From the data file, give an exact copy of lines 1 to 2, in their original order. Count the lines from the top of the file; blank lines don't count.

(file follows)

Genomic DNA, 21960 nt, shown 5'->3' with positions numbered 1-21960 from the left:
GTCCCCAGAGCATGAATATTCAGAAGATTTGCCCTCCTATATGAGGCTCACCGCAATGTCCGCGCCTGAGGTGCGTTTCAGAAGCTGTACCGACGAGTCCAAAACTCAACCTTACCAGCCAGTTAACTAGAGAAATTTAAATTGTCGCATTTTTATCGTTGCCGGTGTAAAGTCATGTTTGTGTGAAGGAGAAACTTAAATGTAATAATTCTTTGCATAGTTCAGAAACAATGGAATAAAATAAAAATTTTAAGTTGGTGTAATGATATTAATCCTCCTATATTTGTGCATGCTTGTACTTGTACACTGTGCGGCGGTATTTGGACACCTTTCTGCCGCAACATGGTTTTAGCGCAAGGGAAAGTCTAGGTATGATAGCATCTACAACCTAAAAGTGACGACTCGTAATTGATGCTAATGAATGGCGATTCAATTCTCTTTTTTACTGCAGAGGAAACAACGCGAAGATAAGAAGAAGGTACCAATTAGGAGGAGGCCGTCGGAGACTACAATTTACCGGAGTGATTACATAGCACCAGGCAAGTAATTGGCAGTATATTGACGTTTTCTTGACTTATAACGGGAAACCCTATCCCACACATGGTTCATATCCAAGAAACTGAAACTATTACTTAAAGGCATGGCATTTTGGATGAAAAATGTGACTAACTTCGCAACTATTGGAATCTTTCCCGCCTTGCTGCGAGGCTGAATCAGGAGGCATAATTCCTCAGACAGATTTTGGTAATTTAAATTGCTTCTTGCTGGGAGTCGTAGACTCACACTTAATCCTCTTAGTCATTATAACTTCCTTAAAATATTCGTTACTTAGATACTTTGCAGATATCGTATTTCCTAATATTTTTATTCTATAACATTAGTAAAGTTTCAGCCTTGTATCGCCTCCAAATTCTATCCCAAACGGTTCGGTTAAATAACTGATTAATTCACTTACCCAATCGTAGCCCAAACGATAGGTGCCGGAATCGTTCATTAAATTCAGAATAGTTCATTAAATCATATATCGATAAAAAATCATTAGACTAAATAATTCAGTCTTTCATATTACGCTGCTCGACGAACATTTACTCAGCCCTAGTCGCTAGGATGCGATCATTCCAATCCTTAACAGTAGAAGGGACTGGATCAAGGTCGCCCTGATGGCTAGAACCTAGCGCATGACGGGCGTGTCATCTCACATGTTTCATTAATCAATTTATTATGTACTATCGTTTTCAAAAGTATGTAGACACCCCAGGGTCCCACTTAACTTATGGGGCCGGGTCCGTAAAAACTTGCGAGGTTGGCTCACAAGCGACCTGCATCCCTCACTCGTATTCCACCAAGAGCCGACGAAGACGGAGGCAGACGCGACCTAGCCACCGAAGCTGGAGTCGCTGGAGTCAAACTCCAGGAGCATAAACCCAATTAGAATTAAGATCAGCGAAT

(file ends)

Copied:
Genomic DNA, 21960 nt, shown 5'->3' with positions numbered 1-21960 from the left:
GTCCCCAGAGCATGAATATTCAGAAGATTTGCCCTCCTATATGAGGCTCACCGCAATGTCCGCGCCTGAGGTGCGTTTCAGAAGCTGTACCGACGAGTCCAAAACTCAACCTTACCAGCCAGTTAACTAGAGAAATTTAAATTGTCGCATTTTTATCGTTGCCGGTGTAAAGTCATGTTTGTGTGAAGGAGAAACTTAAATGTAATAATTCTTTGCATAGTTCAGAAACAATGGAATAAAATAAAAATTTTAAGTTGGTGTAATGATATTAATCCTCCTATATTTGTGCATGCTTGTACTTGTACACTGTGCGGCGGTATTTGGACACCTTTCTGCCGCAACATGGTTTTAGCGCAAGGGAAAGTCTAGGTATGATAGCATCTACAACCTAAAAGTGACGACTCGTAATTGATGCTAATGAATGGCGATTCAATTCTCTTTTTTACTGCAGAGGAAACAACGCGAAGATAAGAAGAAGGTACCAATTAGGAGGAGGCCGTCGGAGACTACAATTTACCGGAGTGATTACATAGCACCAGGCAAGTAATTGGCAGTATATTGACGTTTTCTTGACTTATAACGGGAAACCCTATCCCACACATGGTTCATATCCAAGAAACTGAAACTATTACTTAAAGGCATGGCATTTTGGATGAAAAATGTGACTAACTTCGCAACTATTGGAATCTTTCCCGCCTTGCTGCGAGGCTGAATCAGGAGGCATAATTCCTCAGACAGATTTTGGTAATTTAAATTGCTTCTTGCTGGGAGTCGTAGACTCACACTTAATCCTCTTAGTCATTATAACTTCCTTAAAATATTCGTTACTTAGATACTTTGCAGATATCGTATTTCCTAATATTTTTATTCTATAACATTAGTAAAGTTTCAGCCTTGTATCGCCTCCAAATTCTATCCCAAACGGTTCGGTTAAATAACTGATTAATTCACTTACCCAATCGTAGCCCAAACGATAGGTGCCGGAATCGTTCATTAAATTCAGAATAGTTCATTAAATCATATATCGATAAAAAATCATTAGACTAAATAATTCAGTCTTTCATATTACGCTGCTCGACGAACATTTACTCAGCCCTAGTCGCTAGGATGCGATCATTCCAATCCTTAACAGTAGAAGGGACTGGATCAAGGTCGCCCTGATGGCTAGAACCTAGCGCATGACGGGCGTGTCATCTCACATGTTTCATTAATCAATTTATTATGTACTATCGTTTTCAAAAGTATGTAGACACCCCAGGGTCCCACTTAACTTATGGGGCCGGGTCCGTAAAAACTTGCGAGGTTGGCTCACAAGCGACCTGCATCCCTCACTCGTATTCCACCAAGAGCCGACGAAGACGGAGGCAGACGCGACCTAGCCACCGAAGCTGGAGTCGCTGGAGTCAAACTCCAGGAGCATAAACCCAATTAGAATTAAGATCAGCGAAT